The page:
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Interest expense deductions on COLI loans after TRA '97.

Since the Tax Reform Act of 1986 (TRA '86), Congress has increasingly reduced the amount of interest that can be deducted on debt incurred with respect to company-owned life insurance (COLI) policies in which the taxpayer has an insurable interest. The Taxpayer Relief Act of 1997 (TRA '97) added yet another layer of reduction to what started with the TRA '86 and continued with the Health Insurance Portability and Accountability Act of 1996 (HIPAA).

The reason for these reductions appears to be that life insurance contracts receive preferential treatment under Sec. 264, which generally provides that no Federal income tax is imposed on the "inside buildup" on the earnings under the contract, unless it is cashed before the insured's death. In addition, an exclusion from Federal income tax is provided on payment of the proceeds after the insured's death.

Because of these preferences, Congress apparently has concluded that there is an inherent unfairness if a company is able, in simplest terms, to use these rules to its advantage, by borrowing funds against the untaxed "inside build up" while simultaneously being able to deduct the loan interest.

History of Deductibility of Interest on COLI Debt

Pre-TRA '86: Interest paid on loan proceeds on borrowing against a COLI policy was, in general, fully deductible to the extent of the rules governing interest deductions, even though the specific limitations on single-premium contracts have been in effect since 1942 (Sec. 264(a)(2)).

TRA '86: This act imposed the first genera imitation on certain insurance contracts purchased by a taxpayer on the lives of its officers, employees or individuals financially interested in any trade or business carried on by the taxpayer. Interest on loan proceeds from these contracts purchased after June 20, 1986 became nondeductible to the extent the loan exceeded $50,000, even if the proceeds were used for good business purposes (Sec. 264 b)).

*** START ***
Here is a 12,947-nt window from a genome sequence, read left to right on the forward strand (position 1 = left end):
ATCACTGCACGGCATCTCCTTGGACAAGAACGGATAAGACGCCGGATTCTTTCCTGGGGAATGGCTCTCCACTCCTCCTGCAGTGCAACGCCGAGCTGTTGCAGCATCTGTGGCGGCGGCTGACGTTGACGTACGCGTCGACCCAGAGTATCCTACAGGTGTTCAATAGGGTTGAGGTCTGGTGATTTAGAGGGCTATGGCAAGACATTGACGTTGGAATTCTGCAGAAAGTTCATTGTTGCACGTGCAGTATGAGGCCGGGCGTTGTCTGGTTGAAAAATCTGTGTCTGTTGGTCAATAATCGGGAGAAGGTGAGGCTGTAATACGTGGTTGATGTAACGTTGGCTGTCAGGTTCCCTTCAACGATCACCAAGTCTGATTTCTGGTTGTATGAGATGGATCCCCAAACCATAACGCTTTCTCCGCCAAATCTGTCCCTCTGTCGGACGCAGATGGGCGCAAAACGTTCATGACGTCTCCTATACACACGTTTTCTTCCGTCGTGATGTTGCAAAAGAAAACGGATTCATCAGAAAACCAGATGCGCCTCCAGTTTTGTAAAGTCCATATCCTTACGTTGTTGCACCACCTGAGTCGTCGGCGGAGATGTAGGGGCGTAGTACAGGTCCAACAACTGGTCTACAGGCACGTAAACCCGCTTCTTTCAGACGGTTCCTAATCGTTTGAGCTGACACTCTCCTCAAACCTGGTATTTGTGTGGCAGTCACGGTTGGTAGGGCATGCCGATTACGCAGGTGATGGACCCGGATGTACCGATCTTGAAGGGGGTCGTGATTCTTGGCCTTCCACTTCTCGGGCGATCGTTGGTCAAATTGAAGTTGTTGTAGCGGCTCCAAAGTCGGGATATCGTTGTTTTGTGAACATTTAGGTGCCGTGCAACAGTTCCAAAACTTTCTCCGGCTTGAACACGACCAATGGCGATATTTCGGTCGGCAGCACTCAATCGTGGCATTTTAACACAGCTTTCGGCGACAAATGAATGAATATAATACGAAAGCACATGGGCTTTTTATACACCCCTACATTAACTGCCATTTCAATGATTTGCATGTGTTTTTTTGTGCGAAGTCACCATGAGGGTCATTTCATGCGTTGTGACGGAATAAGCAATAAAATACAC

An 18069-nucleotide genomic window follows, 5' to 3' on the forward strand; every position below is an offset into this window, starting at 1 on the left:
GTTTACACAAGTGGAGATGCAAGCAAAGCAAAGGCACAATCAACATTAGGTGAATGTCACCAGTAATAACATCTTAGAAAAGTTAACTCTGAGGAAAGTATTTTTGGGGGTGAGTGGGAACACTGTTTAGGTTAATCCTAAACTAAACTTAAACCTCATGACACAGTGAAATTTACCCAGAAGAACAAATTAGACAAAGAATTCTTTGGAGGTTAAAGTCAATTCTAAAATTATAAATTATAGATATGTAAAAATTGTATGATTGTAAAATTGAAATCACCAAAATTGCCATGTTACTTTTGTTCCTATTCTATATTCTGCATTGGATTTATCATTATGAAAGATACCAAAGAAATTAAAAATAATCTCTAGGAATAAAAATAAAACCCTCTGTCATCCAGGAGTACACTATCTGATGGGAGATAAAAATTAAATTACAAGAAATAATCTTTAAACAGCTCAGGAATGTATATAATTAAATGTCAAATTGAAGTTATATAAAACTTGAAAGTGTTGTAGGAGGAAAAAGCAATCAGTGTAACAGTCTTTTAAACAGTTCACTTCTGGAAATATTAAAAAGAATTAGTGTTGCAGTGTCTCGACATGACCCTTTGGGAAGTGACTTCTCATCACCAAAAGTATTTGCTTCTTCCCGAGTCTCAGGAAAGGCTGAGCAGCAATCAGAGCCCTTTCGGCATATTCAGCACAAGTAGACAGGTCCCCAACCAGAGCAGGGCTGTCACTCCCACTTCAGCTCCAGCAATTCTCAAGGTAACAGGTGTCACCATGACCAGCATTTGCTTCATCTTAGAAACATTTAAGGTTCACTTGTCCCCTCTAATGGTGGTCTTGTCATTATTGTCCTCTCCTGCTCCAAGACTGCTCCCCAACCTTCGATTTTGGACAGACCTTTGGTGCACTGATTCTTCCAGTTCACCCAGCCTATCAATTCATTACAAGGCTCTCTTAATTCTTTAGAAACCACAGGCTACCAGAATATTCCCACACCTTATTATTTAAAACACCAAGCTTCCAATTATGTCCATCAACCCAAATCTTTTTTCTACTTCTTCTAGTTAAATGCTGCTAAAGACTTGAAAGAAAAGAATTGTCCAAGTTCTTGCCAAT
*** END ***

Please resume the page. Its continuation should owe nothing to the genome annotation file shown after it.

HIPAA: This act repealed the limited deduction allowed by the TRA '86, denying any interest deduction, regardless of the loan amount. The 1996 rules apply to contracts purchased after June 20, 1986 by a business on the insured lives specified above. The HIPAA added an exception for debt up to $50,000 on "key-person" contracts; officers and 20% owners are considered "key persons." There is an overall limit on the number of key persons, as follows: the lesser of (a) 20 individuals or (b) 5% of the total officers and employees of the taxpayer. In addition, an interest rate cap on both "key-person" and pre-1986 contracts was added; the cap is based on the Moody's Corporate Bond Yield Average and is effective for interest paid after Dec. 31, 1995 (Sec. 264(a)(4) and (d)).

TRA '97: The current act expands the general repeal of the interest deduction to contracts purchased on the lives of all taxpayers, thereby nullifying the 1986 restriction that limited the interest expense denial to contracts purchased on the lives of a related group of persons (i.e., officers or employees of the taxpayer) or those financially interested in the trade or business. Congress believed businesses such as mortgage lenders were abusing insurance policies that they legitimately purchased on the lives of borrowers by using the policies as a way to borrow money and deduct interest (and premiums) as a business expense. The debt proceeds are then used for other purposes and the insurance policies are retained by the mortgage lender after the borrower has repaid the loan in full or the loan has been transferred to another lender. The TRA '97 retains the key-person exception and the interest rate caps.

Application of the COLI Interest Deduction Rules

To apply the COLI interest deduction rules, a taxpayer must pay careful attention to both the issue date of the insurance contract and the relationship of the insured to the taxpayer.